This page contains links to documents relating to creative work I’ve done in the past, to show the kind of work I enjoy and have developed my skills in over the years.
I’ve written a lot of stories over the years, and a lot of that writing has taken place in a single world. In an effort to make that world feel more real, I’ve created a lot of backstory for it, including a cycle of myth and history spanning thousands of years (yes, I enjoy doing this kind of thing). The main document is too long, and too revealing, to attach here, but here’s one segment of it, to give a feel for the whole thing:
In addition to creating my own world, I’ve also had occasion to flesh out pre-existing worlds, most often in the context of roleplaying games. When playing a character, I like them to have as fully-realised a background as possible, as in the example attached below, where I created both the character and the religious order to which he belonged.
I’ve been a games master as well as a player, and in this case I’ve taken just as much care to expand and develop the settings I used. When running The Great Campaign within Greg Stafford’s Arthurian Pendragon RPG, I took care to ensure that the players would have a diverse cast of friends and foes to interact with.
Although The Great Campaign lays out the details for an eighty-year span of history across Britain and the rest of Europe, this leaves plenty of room for further detail. For example, as the campaign moved into the “Boy King” phase, I did my best to plan ahead for the issues that would crop up for the players and their children over the years.
Once upon a time, I got the chance to write some promotion pieces for the Alone in the Dark 5 game. As part of the “Central Dark” promotion, I got the chance to research weird facts about New York’s Central Park and spin them into wild conspiracy theories. Plausibility wasn’t high on the agenda, which is quite liberating for a writer. Here’s a few of those pieces:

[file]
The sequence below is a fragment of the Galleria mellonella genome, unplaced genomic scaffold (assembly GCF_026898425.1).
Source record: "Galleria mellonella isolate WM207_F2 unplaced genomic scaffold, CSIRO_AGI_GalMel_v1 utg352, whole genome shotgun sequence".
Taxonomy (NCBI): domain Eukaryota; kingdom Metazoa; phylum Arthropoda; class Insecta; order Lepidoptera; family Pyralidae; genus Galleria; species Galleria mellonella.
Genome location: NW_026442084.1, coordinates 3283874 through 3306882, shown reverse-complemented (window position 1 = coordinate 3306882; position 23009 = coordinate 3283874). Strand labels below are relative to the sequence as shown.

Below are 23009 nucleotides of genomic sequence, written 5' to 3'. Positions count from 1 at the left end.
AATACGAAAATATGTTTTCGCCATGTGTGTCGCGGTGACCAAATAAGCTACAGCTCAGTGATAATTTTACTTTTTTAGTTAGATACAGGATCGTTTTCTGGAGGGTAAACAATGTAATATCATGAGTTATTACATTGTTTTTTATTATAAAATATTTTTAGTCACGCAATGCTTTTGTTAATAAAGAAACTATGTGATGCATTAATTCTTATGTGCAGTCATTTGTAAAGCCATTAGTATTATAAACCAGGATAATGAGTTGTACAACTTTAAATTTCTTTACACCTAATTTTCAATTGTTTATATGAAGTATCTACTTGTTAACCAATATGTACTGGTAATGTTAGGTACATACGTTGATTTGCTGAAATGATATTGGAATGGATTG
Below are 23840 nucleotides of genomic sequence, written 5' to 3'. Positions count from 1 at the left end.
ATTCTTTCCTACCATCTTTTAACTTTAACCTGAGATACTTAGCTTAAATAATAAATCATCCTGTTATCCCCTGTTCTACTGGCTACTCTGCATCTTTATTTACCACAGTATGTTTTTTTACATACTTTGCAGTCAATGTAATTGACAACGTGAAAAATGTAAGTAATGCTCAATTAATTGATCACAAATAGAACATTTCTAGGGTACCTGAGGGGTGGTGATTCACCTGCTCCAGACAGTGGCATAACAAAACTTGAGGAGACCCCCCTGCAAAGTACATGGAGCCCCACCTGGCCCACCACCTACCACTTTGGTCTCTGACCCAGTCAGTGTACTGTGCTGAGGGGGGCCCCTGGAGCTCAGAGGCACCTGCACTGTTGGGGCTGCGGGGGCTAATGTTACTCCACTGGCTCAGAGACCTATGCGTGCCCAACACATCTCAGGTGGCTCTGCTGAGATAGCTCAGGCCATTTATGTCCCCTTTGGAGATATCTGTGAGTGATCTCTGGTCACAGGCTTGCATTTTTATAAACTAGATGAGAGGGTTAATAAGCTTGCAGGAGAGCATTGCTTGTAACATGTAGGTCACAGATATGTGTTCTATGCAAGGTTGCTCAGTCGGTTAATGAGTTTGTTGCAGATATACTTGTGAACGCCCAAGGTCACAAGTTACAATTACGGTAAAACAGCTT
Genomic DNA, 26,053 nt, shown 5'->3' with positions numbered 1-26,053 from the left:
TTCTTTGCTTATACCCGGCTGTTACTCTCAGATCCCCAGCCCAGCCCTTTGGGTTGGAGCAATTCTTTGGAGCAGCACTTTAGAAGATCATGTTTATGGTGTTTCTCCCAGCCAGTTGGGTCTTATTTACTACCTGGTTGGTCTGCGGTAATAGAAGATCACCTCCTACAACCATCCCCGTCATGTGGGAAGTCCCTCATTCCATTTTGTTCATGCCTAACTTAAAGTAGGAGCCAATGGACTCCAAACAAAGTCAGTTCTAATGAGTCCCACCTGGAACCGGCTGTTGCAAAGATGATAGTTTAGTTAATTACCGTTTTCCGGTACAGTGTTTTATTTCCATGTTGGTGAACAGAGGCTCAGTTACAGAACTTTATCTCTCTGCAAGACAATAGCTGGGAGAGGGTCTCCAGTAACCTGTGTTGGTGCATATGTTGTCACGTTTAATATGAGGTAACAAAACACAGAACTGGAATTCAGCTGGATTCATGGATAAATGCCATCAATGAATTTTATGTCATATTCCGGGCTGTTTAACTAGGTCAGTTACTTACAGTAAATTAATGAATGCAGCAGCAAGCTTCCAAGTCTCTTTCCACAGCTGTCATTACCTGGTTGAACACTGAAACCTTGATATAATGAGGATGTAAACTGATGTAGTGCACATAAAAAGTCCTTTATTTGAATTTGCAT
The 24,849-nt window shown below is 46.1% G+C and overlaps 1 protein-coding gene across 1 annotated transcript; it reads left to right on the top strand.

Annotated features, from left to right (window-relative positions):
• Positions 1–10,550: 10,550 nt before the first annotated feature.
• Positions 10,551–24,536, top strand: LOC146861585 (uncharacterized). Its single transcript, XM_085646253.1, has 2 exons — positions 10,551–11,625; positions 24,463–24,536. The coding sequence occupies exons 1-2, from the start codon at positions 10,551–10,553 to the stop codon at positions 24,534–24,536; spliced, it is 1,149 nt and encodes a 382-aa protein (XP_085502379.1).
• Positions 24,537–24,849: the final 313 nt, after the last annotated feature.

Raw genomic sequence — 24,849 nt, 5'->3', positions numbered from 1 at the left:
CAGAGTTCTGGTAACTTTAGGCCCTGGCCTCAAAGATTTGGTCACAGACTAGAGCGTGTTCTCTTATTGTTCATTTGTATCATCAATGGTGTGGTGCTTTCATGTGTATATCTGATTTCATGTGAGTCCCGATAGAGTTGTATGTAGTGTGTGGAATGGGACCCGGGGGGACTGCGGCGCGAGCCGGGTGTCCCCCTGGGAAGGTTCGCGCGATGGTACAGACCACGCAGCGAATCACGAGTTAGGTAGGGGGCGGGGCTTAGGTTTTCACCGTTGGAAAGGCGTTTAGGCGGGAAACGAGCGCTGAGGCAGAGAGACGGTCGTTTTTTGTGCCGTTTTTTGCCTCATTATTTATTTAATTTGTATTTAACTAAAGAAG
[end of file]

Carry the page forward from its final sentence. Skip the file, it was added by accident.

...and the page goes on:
In addition to creating my own settings, I’ve also been involved in RPGs as a player. In these games, I’ve usually played the part of lore keeper, maintaining notes on the events and characters of the game narrative. A couple of examples are included below. The first is an “episode” of a long-running game, written from the point of view of my character.
The game in question ran for long enough (still runs intermittently, in fact) that it became necessary to compile an “encyclopaedia” of characters, places, items, and events. The full document is too long to include here, but I’ve included an excerpt you can view at the link below:
Games Narrative Study
I’ve been interested in how stories are conveyed to readers for longer than I’ve been writing, and I’ve loved stories within games for at least as long. When I had the chance to write a dissertation on Interactive Narratives as part of my Masters in Interactive Digital Media, I jumped at the chance. For its focus, I chose several CRPGs created by Bioware and other developers: Baldur’s Gate, Planescape: Torment, and Dragon Age: Origins.
I’ve maintained this interest over the years, and where I’ve had a chance to explore it in other areas, I’ve done so. For example, through online courses on Coursera and other providers.